Migrants queue in front of a refugee reception centre in Tornio, Finland on September 25, 2015
Helsinki (AFP) - Volunteer street patrols linked to neo-Nazi groups have emerged in several Finnish towns in recent months claiming to protect locals from what they call "Islamic intruders", a trend the Finnish government condemned on Thursday.
"There are extremist features to carrying out street patrols. It does not increase security," Finnish Interior Minister Petteri Orpo said in an interview with national broadcaster YLE.
"Volunteers have no right to use force," he added.
Unarmed groups of men, most identifying themselves as "Soldiers of Odin" in reference to an ancient Germanic and Scandinavian god, have been seen patrolling in at least five different towns where reception centres for newly-arrived asylum seekers have recently opened.
There have been no reports yet of incidents between the civilian patrols and migrants.
Some patrol groups have been photographed by local media clad in black jackets and hats marked "S.O.O" for Soldiers of Odin.
In 2015 the Nordic nation of 5.4 million inhabitants received over 32,000 mostly Iraqi asylum seekers, the fourth highest amount in Europe per capita and nearly 10 times more than Finland received in 2014.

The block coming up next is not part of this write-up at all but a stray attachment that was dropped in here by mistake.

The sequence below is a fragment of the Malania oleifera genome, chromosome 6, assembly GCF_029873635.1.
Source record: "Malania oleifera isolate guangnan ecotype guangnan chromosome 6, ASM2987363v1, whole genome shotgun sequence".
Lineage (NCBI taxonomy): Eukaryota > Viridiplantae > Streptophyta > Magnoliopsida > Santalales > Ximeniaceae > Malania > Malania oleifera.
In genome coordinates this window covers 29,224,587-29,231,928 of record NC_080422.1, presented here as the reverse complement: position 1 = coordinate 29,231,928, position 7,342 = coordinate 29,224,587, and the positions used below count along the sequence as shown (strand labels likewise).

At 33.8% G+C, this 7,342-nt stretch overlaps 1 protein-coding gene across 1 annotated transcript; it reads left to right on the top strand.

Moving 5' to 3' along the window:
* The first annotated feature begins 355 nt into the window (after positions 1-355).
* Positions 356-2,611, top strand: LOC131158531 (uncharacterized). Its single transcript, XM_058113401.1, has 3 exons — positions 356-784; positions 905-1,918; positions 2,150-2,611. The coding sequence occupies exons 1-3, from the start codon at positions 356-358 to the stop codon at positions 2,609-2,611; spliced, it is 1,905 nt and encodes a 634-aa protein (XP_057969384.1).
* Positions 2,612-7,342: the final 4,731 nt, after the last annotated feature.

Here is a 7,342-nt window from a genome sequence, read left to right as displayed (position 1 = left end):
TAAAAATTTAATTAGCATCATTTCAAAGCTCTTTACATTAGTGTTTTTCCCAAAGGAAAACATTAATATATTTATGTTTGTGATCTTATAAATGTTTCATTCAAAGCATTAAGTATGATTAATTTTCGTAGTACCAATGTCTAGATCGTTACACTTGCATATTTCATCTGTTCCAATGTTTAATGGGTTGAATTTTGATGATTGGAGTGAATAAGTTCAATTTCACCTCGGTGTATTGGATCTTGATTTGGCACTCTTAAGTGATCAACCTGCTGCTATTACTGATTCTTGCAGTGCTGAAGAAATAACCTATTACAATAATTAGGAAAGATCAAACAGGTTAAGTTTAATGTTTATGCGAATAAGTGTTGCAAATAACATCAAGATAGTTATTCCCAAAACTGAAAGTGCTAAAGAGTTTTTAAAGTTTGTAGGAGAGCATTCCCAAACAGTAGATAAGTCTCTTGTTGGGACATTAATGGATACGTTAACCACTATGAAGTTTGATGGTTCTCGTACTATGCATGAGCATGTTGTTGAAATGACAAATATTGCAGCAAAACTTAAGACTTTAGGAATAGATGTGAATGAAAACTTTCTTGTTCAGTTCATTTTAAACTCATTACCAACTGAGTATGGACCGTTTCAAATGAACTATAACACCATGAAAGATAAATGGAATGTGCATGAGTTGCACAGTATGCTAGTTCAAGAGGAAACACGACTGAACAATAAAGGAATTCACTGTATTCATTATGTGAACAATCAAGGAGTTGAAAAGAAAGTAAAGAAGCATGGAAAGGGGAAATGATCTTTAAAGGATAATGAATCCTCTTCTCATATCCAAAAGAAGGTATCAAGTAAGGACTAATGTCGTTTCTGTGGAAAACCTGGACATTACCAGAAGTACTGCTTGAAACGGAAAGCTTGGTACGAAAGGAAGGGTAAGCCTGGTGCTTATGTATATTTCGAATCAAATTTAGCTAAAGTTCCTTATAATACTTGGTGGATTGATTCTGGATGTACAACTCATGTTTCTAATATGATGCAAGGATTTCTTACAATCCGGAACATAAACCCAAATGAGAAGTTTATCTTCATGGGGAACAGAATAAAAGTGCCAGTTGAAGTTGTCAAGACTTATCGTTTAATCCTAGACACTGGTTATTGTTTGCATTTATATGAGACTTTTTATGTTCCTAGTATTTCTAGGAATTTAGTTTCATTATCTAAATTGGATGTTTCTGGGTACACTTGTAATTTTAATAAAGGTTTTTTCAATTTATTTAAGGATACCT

Contacted by AFP, one of the founders of the group, Mika Ranta, declined to be interviewed.
- 'Like a militia' -
On its website the group blames "Islamic intruders" for increased insecurity in Finland and calls on the "patriotic and critics of immigration" to participate in their activities.
"Attacking is not part of our principles, only defence. And everyone has the right to defend themselves if we are attacked. We defend ourselves and call the police," three members of a patrol group in the eastern town of Joensuu were quoted as saying in a recent interview with local paper Karjalan Heili.
The trio said their group had around 20 members in Joensuu and up to 500 in the entire country.
One asylum seeker who has been living in the Joensuu region for five months said neither he nor his friends had encountered the group.
"I think it's a crazy idea. There's the police and other authorities doing their jobs well. It's a kind of militia," said 27-year-old Safi Kamil from Baghdad, drawing a comparison with the militia groups active in his native country.
According to the National Security Police (Finnish intelligence services), some of the members have links to far-right extremist movements, including neo-Nazi groups.
The number of patrols began to rise after a 17-year-old asylum seeker from Afghanistan was taken into custody for allegedly raping a 14-year-old girl in the town of Kempele last November, leading authorities to reveal that around 10 asylum seekers were suspected of rapes among the more than 1,000 rapes reported to police in 2015.
But another alleged rape case on December 26 in the western town of Ylivieska quickly proved false after police revealed that a woman had made up the story about "two dark men" raping her.